Plans to squeeze five new two-bedroom homes between the back gardens of two rows of terraced houses were deemed “a step too far” by Waltham Forest Council.
On Tuesday, the council’s planning committee refused permission to build on land, currently occupied by garages, between Livingstone Road and Clarendon Road in Walthamstow.
While many councillors said they supported the principle of building on disused lots of this kind, they felt the tight fit would create an unpleasant environment for both current and new tenants.
Committee chairwoman Cllr Jenny Gray (Lab, Leytonstone) said: “I’m a real fan of developing garage sites. However, we have got to make sure that we build something of quality.
“There’s opportunity to develop this site but I think maybe this is a step too far. If there were fewer dwellings or if they were only single-storey… I do not think there would be an issue.”
Amanda Squire, who lives in one of the homes that backs onto the site, told the committee that most of her neighbours were “strongly opposed” to the design proposed.
She argued their gardens, which are “a sanctuary” to residents living in a busy area, would be overlooked by the new tenants and felt the design did not suit the largely Victorian area.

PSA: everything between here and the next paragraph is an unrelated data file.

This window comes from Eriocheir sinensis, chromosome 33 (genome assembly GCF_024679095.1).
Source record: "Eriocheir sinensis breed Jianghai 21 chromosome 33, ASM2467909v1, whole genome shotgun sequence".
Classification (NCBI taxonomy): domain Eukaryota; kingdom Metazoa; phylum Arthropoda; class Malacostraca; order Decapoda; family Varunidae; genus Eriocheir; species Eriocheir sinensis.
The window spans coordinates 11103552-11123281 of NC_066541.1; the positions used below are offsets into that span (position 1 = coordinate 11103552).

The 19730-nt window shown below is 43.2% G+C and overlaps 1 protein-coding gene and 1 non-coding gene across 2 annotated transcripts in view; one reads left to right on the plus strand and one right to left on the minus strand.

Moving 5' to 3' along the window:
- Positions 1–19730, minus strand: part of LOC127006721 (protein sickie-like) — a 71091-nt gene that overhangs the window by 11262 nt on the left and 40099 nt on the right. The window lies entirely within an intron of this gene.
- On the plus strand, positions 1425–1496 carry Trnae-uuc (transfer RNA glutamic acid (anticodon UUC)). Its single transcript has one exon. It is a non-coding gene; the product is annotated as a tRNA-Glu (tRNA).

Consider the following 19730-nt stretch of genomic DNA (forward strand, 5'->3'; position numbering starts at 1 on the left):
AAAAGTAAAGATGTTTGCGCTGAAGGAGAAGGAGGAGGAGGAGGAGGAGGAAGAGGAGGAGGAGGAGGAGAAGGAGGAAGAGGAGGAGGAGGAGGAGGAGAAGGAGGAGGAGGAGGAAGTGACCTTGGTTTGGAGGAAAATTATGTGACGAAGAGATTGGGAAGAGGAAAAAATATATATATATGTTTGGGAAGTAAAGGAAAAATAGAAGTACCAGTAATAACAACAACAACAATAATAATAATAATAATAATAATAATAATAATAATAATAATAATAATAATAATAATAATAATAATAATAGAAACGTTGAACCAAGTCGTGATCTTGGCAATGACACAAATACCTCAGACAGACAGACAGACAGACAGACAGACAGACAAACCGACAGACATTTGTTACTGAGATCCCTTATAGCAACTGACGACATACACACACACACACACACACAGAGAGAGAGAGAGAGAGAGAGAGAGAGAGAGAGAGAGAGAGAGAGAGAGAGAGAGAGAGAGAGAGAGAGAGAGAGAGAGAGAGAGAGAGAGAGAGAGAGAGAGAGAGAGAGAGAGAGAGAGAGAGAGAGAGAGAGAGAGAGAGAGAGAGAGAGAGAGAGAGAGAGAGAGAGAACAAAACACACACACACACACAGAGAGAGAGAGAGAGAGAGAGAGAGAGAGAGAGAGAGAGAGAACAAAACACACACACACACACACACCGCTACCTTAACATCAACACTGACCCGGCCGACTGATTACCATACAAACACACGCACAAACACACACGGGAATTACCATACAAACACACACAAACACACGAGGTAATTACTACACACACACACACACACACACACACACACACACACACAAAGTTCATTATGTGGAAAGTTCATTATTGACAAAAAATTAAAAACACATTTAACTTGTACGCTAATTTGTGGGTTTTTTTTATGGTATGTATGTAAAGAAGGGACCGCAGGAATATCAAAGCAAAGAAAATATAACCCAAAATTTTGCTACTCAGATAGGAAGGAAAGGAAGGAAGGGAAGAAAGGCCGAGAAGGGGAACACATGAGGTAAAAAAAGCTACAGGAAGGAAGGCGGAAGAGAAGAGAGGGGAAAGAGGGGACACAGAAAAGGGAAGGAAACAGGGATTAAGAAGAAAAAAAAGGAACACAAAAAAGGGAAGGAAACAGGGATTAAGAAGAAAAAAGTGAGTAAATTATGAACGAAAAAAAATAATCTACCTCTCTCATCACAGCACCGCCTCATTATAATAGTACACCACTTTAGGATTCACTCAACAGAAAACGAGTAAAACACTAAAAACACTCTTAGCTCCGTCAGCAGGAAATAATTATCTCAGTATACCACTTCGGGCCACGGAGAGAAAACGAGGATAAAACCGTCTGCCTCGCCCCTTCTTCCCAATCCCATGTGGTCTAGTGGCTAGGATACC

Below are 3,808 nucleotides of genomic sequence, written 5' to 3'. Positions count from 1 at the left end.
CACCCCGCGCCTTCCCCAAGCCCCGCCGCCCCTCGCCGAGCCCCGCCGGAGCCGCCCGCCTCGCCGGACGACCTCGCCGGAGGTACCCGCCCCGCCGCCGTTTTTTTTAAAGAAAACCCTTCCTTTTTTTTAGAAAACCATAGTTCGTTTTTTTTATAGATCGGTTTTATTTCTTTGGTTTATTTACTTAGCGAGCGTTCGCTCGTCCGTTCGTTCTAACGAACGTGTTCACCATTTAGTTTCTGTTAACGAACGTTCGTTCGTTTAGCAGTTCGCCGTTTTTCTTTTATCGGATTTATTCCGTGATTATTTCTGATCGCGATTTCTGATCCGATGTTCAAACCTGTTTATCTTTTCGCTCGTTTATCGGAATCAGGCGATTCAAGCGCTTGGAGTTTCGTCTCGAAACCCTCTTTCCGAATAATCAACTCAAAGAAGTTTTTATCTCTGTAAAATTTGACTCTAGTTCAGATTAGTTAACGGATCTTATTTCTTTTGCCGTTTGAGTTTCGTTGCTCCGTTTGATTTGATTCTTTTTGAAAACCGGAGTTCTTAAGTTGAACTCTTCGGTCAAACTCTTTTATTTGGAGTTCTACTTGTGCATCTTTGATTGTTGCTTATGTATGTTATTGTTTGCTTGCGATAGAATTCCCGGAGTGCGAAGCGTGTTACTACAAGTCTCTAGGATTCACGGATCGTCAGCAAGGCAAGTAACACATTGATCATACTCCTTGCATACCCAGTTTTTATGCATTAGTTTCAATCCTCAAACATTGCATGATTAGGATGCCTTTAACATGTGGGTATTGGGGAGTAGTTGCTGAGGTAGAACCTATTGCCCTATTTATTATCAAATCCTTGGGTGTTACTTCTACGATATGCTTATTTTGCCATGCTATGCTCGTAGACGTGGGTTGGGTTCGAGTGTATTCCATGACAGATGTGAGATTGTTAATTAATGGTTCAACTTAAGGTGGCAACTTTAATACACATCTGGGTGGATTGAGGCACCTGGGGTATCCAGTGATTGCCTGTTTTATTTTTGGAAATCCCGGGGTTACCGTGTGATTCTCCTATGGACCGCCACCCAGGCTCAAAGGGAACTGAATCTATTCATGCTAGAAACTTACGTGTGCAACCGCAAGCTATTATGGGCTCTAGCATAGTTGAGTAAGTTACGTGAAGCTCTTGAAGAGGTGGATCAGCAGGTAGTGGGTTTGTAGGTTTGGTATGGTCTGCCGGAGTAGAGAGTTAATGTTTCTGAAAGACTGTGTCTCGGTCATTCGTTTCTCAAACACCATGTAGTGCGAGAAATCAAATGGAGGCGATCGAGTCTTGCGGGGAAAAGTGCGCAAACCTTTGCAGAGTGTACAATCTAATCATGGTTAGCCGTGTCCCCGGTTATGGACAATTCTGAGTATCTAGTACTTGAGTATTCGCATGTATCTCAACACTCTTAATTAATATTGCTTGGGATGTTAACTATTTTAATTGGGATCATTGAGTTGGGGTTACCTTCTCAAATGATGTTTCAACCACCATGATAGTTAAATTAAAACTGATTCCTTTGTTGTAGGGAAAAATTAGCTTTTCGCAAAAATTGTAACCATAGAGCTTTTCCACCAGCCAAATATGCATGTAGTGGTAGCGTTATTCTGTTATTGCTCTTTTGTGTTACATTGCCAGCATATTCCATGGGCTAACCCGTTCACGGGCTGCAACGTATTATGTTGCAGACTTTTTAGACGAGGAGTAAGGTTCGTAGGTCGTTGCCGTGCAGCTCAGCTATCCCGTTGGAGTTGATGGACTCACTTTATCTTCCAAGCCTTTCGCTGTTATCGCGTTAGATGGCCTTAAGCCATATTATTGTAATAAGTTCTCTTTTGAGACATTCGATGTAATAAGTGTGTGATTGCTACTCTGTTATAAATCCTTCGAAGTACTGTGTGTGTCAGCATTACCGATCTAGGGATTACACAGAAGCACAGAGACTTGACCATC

She said: “I really value the historical heritage of Walthamstow and I’m really upset that the council seem intent on destroying it with all the building work that’s going on.”
Ward councillor Liam Lyons (Lab, Forest) also spoke at the meeting, arguing the plans were unacceptable given “the loss of light, the extra noise and loss of view” that would result.
Committee member Cllr Marie Pye (Lab, Leytonstone) also said she was “usually quite a fan” of building on garage sites but worried there was “a compromise too far being made”.
She said: “This is a very constrained and strange site. There are an awful lot of non-opening windows… and all the proposed developments fall short of outer space requirements.
“I do not think anyone should have to have a one-metre deep window-sill just to stop them looking into their neighbour’s garden.”
A report prepared for the committee by officers argued the impact on existing residents “would not be unreasonable”.
It added: “The benefit of providing five additional residential dwellings is considered to outweigh the minor additional impacts.”
The committee voted unanimously to reject officers’ recommendations and refuse the scheme.